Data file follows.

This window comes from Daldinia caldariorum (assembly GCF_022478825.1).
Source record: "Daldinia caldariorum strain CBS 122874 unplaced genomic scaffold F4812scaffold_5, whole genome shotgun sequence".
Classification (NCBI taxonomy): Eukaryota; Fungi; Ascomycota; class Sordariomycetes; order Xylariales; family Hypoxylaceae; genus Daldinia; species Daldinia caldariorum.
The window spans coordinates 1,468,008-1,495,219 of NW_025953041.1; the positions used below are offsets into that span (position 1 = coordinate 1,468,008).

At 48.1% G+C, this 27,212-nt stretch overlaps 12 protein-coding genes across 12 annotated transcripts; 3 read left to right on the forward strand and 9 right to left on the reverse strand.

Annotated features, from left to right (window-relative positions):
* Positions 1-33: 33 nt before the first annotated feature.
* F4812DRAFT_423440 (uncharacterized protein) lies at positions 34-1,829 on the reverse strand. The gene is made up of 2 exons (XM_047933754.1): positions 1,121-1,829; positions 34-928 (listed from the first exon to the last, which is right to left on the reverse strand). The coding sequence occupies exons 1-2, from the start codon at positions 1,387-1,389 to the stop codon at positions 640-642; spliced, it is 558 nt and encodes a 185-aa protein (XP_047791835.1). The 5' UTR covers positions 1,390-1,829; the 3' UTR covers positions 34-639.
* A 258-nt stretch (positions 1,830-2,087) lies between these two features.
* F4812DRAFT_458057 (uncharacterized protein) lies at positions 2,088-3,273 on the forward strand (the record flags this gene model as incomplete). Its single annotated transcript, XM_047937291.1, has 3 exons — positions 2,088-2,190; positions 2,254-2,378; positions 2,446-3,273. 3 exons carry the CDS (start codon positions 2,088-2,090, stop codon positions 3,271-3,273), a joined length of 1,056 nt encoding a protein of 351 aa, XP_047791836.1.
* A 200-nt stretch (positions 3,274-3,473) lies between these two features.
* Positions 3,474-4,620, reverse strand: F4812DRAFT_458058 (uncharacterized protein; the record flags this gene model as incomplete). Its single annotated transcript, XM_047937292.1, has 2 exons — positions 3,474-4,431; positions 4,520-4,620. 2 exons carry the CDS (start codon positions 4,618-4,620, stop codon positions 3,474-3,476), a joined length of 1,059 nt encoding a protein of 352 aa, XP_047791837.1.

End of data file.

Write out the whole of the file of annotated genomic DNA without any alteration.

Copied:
This window comes from Daldinia caldariorum (assembly GCF_022478825.1).
Source record: "Daldinia caldariorum strain CBS 122874 unplaced genomic scaffold F4812scaffold_5, whole genome shotgun sequence".
Classification (NCBI taxonomy): Eukaryota; Fungi; Ascomycota; class Sordariomycetes; order Xylariales; family Hypoxylaceae; genus Daldinia; species Daldinia caldariorum.
The window spans coordinates 1,468,008-1,495,219 of NW_025953041.1; the positions used below are offsets into that span (position 1 = coordinate 1,468,008).

At 48.1% G+C, this 27,212-nt stretch overlaps 12 protein-coding genes across 12 annotated transcripts; 3 read left to right on the forward strand and 9 right to left on the reverse strand.

Annotated features, from left to right (window-relative positions):
* Positions 1-33: 33 nt before the first annotated feature.
* F4812DRAFT_423440 (uncharacterized protein) lies at positions 34-1,829 on the reverse strand. The gene is made up of 2 exons (XM_047933754.1): positions 1,121-1,829; positions 34-928 (listed from the first exon to the last, which is right to left on the reverse strand). The coding sequence occupies exons 1-2, from the start codon at positions 1,387-1,389 to the stop codon at positions 640-642; spliced, it is 558 nt and encodes a 185-aa protein (XP_047791835.1). The 5' UTR covers positions 1,390-1,829; the 3' UTR covers positions 34-639.
* A 258-nt stretch (positions 1,830-2,087) lies between these two features.
* F4812DRAFT_458057 (uncharacterized protein) lies at positions 2,088-3,273 on the forward strand (the record flags this gene model as incomplete). Its single annotated transcript, XM_047937291.1, has 3 exons — positions 2,088-2,190; positions 2,254-2,378; positions 2,446-3,273. 3 exons carry the CDS (start codon positions 2,088-2,090, stop codon positions 3,271-3,273), a joined length of 1,056 nt encoding a protein of 351 aa, XP_047791836.1.
* A 200-nt stretch (positions 3,274-3,473) lies between these two features.
* Positions 3,474-4,620, reverse strand: F4812DRAFT_458058 (uncharacterized protein; the record flags this gene model as incomplete). Its single annotated transcript, XM_047937292.1, has 2 exons — positions 3,474-4,431; positions 4,520-4,620. 2 exons carry the CDS (start codon positions 4,618-4,620, stop codon positions 3,474-3,476), a joined length of 1,059 nt encoding a protein of 352 aa, XP_047791837.1.